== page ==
Printed letters, May 19, 2010

Columnist was off-track in piece about OHV funds

This is a rebuttal to the May 12 column by Bill Grant titled, “Colorado State Parks Board should reform allocation of OHV funds.”

The current OHV grant process is funded by OHV registration fees. The majority of the Department of Transportation funds go to non-motorized recreation. All of the DOT funds come from gas taxes paid by motorized recreationists. There are no state tax dollars involved. The U.S. Forest Service, the Division of Wildlife and other agencies support leaving the grant program in place as it is.

Law enforcement is not the answer to insufficient opportunity or lack of trail upkeep. The reason that people go off the trail is because of lack of trail maintenance, poor trail signing and lack of public information for visitors (no maps or information).

All user groups enjoy the OHV grants but only the motorized group pays the fees. Non-motorized visitors have complete access to all motorized trails. The reverse is not the case. Over 4 million acres of federally owned land in Colorado is reserved for non-motorized recreation.

Mr. Grant supports having a majority of the OHV grant subcommittee be made up of non-motorized members. How does he feel about having a few motorized representatives on the grants subcommittee for non-motorized grants, or is this another double standard?

All forms of recreation on public lands are increasing. The land managers need to respond by increasing the opportunities, not decreasing them through land closures and misuse of OHV grants.

Impacts from OHV recreation are so minor and so localized that the NEPA (National Environmental Protection Act) does not recognize any trail as a significant commitment of resources.

In summary and in short, the issue of reforming the allocation of OHV grants appears to be another land grab by special-interest groups.



Health care for seniors in danger from Medicare cuts

More than 700,000 Colorado residents rely on Medicare and TRICARE for their health coverage, but their access to and choice of physicians is now in serious jeopardy because of an impending steep cut to the physicians who care for them.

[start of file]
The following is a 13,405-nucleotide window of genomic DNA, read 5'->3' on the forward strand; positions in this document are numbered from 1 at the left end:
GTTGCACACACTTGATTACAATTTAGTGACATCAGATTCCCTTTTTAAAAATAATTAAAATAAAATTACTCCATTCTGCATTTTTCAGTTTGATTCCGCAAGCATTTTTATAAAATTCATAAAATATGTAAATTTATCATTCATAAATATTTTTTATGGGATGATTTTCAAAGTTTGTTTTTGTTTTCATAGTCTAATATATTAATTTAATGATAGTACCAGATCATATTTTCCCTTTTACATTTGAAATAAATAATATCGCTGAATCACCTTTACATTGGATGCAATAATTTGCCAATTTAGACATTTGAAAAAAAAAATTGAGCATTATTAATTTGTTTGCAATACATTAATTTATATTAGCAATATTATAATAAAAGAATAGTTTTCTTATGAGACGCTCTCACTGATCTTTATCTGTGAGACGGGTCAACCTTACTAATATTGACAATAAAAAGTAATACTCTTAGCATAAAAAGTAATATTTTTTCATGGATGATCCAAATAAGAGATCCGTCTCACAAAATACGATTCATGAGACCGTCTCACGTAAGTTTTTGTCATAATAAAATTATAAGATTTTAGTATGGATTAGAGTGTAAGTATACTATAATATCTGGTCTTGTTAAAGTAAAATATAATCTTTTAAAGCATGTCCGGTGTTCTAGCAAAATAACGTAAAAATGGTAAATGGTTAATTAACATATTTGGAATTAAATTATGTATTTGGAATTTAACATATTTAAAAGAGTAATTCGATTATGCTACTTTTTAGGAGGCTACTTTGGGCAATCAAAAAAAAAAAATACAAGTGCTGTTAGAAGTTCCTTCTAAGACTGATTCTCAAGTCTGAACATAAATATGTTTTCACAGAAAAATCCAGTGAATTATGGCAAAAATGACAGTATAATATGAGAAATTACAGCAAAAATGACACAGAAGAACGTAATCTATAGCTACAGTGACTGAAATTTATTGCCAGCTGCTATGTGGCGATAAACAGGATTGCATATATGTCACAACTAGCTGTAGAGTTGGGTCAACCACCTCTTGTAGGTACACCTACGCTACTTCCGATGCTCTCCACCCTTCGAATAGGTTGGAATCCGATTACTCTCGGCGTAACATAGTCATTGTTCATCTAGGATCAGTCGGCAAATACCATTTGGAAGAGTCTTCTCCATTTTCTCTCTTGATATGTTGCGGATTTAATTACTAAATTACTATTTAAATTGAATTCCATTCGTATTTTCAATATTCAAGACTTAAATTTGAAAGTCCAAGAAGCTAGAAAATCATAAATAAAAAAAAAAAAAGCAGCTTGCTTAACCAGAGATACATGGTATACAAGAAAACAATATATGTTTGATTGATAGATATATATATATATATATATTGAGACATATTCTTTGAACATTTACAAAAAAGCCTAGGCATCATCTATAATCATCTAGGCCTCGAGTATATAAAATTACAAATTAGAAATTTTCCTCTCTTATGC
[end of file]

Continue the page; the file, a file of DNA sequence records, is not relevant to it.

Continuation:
Unless Congress acts soon, on June 1, Colorado physicians will be hit with a 21 percent payment cut for the care of seniors, forcing many to make difficult decisions about treating Medicare patients. In fact, a recent informal AMA poll found that 68 percent of physicians nationwide say they will be forced to limit their care for Medicare patients in the wake of this year’s cut. Care for military families is also at risk, as their government health insurance program, TRICARE, ties its payment rates to Medicare.

About 42 percent of practicing physicians are over 50, an age at which many physicians consider reducing their patient-care activities. Couple this fact with the looming 21 percent cut, and access and choice of physician looks grim for Colorado’s seniors, disabled residents and military families.

Already, about one in four seniors nationwide looking for a new primary care physician has trouble finding one, and this stat doesn’t even take into account the fast approaching wave of baby boomers, who begin aging into Medicare next year.

Only the U.S. Congress can stop this imminent Medicare meltdown by repealing the broken Medicare payment formula that creates this cut. Call your congressional representatives and urge them to act to preserve the security and stability of health care for Colorado’s seniors and military families.



American Medical Association Chicago

Putting records online is prescription for problems

I was wondering about the Colorado Beacon Consortium and the online collection of medical data. This has got to push doctor-patient confidentiality to its limits.

Always be wary of the “We got to get this done by yesterday attitude,” and “There’s millions to be made,” and government.

Government can’t sort its own house, yet we expect it to keep hold of our records. Looks as if government is using the American Recovery and Reinvestment Act to go beyond doctor-patient confidentiality.

There is no arguing. Anything you put online will be compromised. There is no way to keep records online out of the wrong hands. Now it takes a court order to view medical records for anyone. Why do these guys now say it’s OK because money is involved?




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